Species and variety selection

Perennial cool-season grasses have long been an important part of the Wisconsin forage program. Perennial grasses have very diverse uses, ranging from hay, silage, and pasture to sod for roadsides and animal lots.  Smooth bromegrass, orchardgrass, timothy, tall fescue, and reed canarygrass fertilized with nitrogen will provide both early-season and September grazing for beef, sheep, goats, and horses. While productive in the spring and fall, grasses usually experience a “summer slump” (period of reduced growth) when the weather turns hot and/or dry. Including a legume in mixture with grass tends to improve forage quality and reduce the effects of summer slump. Grasses are used in pure stands, in grass/grass mixtures, and legume/grass mixtures.

Grass species differ in several important characteristics that influence suitability to a particular situation. The most important characteristics are maturity (how quickly the grass produces heads in the spring), winter hardiness and survival, disease resistance, heat and drought tolerance, and grazing or traffic tolerance. For example, tall fescue is well-suited to a high-traffic lot, while timothy will not survive under high traffic because its crowns are very sensitive to hoof damage and will not produce new stems. Orchardgrass would be a poor choice for drainage ditches or waterways because it is a bunch-type grass, and, rather than forming a sod, it forms clumps that are interspersed with bare ground or weeds.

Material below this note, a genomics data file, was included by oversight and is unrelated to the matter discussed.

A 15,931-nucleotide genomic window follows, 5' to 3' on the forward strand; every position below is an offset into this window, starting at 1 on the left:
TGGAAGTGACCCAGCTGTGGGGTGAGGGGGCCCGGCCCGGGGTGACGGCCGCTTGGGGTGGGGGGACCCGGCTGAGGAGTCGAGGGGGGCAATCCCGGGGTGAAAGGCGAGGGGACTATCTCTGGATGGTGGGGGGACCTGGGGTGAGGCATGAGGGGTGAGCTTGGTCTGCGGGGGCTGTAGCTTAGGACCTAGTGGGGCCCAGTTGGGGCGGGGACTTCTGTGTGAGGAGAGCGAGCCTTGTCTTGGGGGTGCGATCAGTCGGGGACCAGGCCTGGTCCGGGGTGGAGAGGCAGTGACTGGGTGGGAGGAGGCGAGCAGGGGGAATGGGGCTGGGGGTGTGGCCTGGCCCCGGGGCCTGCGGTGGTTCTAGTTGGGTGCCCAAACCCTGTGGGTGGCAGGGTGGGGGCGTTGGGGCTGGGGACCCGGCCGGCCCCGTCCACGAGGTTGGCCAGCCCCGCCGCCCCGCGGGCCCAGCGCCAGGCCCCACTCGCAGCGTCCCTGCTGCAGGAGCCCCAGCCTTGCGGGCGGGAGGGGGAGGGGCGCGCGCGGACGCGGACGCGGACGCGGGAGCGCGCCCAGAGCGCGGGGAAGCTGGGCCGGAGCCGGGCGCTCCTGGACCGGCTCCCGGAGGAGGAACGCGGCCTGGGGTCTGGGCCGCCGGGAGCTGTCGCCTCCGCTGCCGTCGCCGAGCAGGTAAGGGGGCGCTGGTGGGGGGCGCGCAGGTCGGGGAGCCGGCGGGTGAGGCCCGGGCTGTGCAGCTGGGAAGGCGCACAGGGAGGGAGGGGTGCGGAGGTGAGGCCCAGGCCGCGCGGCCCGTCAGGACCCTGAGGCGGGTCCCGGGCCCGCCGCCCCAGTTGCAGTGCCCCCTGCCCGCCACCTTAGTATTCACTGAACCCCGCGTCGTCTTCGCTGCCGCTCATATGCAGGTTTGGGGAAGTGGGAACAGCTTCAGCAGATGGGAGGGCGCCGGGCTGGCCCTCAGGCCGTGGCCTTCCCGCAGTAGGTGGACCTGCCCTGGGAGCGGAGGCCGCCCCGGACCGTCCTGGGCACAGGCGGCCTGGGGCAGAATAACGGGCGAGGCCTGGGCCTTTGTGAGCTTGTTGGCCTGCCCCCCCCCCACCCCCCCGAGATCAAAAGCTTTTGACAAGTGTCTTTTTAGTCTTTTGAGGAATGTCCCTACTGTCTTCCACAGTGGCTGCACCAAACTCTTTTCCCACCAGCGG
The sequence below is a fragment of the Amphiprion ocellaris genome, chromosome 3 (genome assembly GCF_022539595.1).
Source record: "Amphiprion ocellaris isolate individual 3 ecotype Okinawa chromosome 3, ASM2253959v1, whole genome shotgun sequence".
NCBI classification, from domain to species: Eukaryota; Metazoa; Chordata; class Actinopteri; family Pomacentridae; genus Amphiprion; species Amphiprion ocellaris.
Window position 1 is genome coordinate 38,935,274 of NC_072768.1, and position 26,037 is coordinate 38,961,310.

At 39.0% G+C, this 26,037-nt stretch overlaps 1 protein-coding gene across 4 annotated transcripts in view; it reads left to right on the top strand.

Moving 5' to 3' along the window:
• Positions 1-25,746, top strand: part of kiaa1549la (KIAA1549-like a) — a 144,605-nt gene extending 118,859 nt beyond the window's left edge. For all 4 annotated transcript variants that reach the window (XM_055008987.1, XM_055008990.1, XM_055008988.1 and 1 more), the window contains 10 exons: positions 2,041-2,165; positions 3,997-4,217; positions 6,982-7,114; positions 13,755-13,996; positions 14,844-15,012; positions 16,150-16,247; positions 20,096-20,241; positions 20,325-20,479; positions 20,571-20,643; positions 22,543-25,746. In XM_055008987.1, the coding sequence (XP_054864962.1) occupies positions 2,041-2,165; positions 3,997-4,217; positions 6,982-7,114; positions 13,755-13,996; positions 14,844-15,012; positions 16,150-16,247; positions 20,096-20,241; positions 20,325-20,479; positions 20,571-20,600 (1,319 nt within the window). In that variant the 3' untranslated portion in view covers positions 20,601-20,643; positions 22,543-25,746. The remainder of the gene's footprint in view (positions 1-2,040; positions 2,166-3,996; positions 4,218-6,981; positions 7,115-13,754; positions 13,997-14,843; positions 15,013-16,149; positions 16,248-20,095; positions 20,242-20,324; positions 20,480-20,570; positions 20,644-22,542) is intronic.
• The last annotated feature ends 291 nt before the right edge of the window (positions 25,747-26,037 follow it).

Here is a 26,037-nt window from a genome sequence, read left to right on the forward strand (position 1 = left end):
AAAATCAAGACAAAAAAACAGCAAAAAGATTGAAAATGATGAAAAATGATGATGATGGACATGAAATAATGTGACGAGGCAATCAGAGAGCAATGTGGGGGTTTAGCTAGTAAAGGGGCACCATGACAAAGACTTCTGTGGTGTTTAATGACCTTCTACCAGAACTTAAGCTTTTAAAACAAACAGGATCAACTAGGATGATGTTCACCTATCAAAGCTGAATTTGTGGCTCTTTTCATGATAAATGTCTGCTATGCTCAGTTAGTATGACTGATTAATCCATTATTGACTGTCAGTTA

Table 1 presents yield and palatability data for many varieties. Palatability may be more beneficial for lactating dairy cows than for beef and sheep production because of dairy cows’ high level of feed intake.

Wisconsin has many bluegrass pastures and quackgrass hay fields or pastures. However, producers rarely seed these species; both are considered unimproved pasture Bluegrass productivity is extremely low. Quackgrass can produce good quality and tonnage of hay or pasture

For each cultivated grass species used in Wisconsin today, many varieties are available with wide-ranging characteristics. The most important grasses in Wisconsin today are discussed in more detail below.

General Rules for Selecting Grass Species:

The grass species differences can help narrow your choices, but selecting the best- fitting grass variety within a species may have a more significant impact on whether a particular grass suits your needs.

Use the following steps to help select the best grass for your needs

  1. Select high-yielding varieties to get up to four tons per acre additional yield per year. This data is available in table 1 and, for more detail, go to the forages website: www uwex edu/ces/forage. For both hay and pasture, it’s generally best to avoid the traditional choices of smooth bromegrass (with high yield, but 60–70% of yield in first cutting and little growth the rest of season) and timothy (short- lived at 2–4 years and lowest-yielding grass) Instead, select newer varieties of tall fescue and orchardgrass with higher yield potential and better yield distribution during the growing season.
  1. Select tested varieties to ensure adequate winter hardiness.  Selecting varieties tested for winter hardiness is especially important since most grass varieties are developed in other parts of the world with less need for winter hardiness than in Wisconsin

Click on the grasses listed below for more detailed information regarding their specific characteristics:

Meadow Bromegrass
Meadow Fescue
Reed Canarygrass
Smooth Bromegrass
Tall Fescue

(Content adapted from “Forage variety update for Wisconsin”, Undersander et al., UW Extension Publication A1525)

Publication addressing legume trials:
Legume trials for pasture

Further information on fescues: